The PUC has authority, too, over whether Xcel can eventually recover the plant's costs from its customers. Plus, Xcel's proposed gas supply pipeline to the new plant — which is likely to cost a few hundred million dollars — must be approved by the PUC.
"We strongly feel the law doesn't make the gas plant a done deal," said Allen Gleckner, energy markets director for research and advocacy group Fresh Energy in St. Paul. "It is not guaranteed."
Future of gas
Xcel, by far Minnesota's largest electricity producer, isn't alone in facing a gas-plant battle.
Such fights have flared across the country, including the Upper Midwest, where Duluth-based Minnesota Power plans to build a $700 million gas plant in Superior, Wis., which would be co-owned by Dairyland Power Cooperative.
The PUC narrowly approved the Superior plant despite an administrative law judge's recommendation that it be denied. Opponents appealed the PUC's decision, citing the lack of a Minnesota environmental review.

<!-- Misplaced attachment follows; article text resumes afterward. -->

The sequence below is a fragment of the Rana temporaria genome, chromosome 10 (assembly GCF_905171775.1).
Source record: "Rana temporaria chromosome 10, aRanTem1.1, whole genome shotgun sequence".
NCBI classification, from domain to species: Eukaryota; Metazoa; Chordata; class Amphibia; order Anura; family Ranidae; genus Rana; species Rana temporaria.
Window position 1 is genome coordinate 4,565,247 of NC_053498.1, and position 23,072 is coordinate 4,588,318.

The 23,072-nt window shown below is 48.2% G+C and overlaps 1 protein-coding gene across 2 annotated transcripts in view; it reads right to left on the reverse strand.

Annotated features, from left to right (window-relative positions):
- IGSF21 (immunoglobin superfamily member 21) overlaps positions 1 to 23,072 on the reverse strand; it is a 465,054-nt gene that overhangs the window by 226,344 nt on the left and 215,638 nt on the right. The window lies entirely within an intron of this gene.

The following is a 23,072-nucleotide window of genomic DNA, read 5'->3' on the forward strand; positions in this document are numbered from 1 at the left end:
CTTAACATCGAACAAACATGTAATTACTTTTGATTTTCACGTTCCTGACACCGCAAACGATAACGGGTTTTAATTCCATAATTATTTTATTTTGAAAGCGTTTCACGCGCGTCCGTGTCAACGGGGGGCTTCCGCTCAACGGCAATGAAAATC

In October, the Minnesota Court of Appeals agreed, and the matter is now before the Minnesota Supreme Court.
Clean-power groups argue that Minnesota Power's and Xcel's new gas plants are not needed, particularly since both utilities have goals of producing 100% carbon-free power by 2050.
Xcel, the nation's leading wind-power utility, was the first U.S. electricity producer to make such a pledge.
"Xcel has said it is going to be 100% carbon free by 2050 but at the same time it has said it will build a new gas plant by 2027," said Annie Levenson-Falk, head of the Citizens Utility Board of Minnesota, a ratepayer watchdog group.